My ethnography field work is based on the immigration of people from India to the United States of America. My objective was to find out how difficult it was for people from the Indian culture to adapt with other cultures in the US or the American culture itself. There had to be a purpose of them coming to this country and I wanted to find out if that purpose was met. I was curious to know what their cultural traditions were and whether they were able to continue practicing the same traditions and rituals without difficulties. Although it may seem odd to an outsider like me, I wanted to see if there was any resemblance with my culture. The reason of choosing to do my Ethnography work on the Indian culture was because there are many interesting facts within this culture that made me eager to learn about it. Questioning the person for the interview, I felt a little uncomfortable as I am a stranger to their eyes as they are to mine. He opened up to explain their reasons and practices of his culture. I learned about the diversity of religions, Gods, foods, marriage and different information that many people living in the United States are not aware of. There has not been a time where I felt as much compassion and understanding towards a different culture until conducting this interview.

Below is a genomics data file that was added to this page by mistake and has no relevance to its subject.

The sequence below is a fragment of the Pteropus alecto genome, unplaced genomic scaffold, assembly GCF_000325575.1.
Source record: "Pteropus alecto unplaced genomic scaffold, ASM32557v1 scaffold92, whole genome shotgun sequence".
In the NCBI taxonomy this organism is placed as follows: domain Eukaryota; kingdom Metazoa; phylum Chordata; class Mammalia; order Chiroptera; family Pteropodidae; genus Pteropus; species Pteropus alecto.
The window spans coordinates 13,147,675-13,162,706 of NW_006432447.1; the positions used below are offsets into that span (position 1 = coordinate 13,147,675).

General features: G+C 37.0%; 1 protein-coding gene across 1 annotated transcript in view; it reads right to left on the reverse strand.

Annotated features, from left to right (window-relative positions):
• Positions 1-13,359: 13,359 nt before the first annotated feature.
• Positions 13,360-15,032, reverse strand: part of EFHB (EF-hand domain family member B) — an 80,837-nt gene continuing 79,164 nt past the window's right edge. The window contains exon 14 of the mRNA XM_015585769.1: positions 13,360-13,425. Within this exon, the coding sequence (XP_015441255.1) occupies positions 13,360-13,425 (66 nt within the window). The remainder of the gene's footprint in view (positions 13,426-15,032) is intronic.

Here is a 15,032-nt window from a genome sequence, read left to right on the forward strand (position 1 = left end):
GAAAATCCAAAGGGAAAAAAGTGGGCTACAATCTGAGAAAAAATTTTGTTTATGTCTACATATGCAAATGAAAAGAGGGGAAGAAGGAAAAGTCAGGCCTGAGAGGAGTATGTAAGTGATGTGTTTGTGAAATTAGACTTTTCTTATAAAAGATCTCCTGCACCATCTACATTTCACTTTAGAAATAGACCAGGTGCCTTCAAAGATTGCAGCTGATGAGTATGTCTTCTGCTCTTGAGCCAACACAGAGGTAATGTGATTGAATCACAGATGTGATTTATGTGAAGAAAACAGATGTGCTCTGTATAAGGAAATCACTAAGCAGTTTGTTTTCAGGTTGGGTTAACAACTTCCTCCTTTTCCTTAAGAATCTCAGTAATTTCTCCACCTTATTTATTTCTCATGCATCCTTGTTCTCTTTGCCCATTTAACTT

My interview took place in a small restaurant named "Shiva Natarajan's Malabar Hill"", owned by Sid, who was friendly and welcoming as soon as I walked in. The atmosphere of the restaurant was not the usual I was used to seeing and not as busy.Walking in, I felt as if I was in a different place, the slow rhythm, unfamiliar words of the songs playing slowly and the smell of different spices indistinguishable. It looked cozy and the sound of voices could be heard from a few people speaking the Indian language. It was shocking seeing some of the people eating with their bare fingers and the different dishes that were delivered to their table, then and there I asked myself, "Why weren't they using utensils but eating with their hands? ".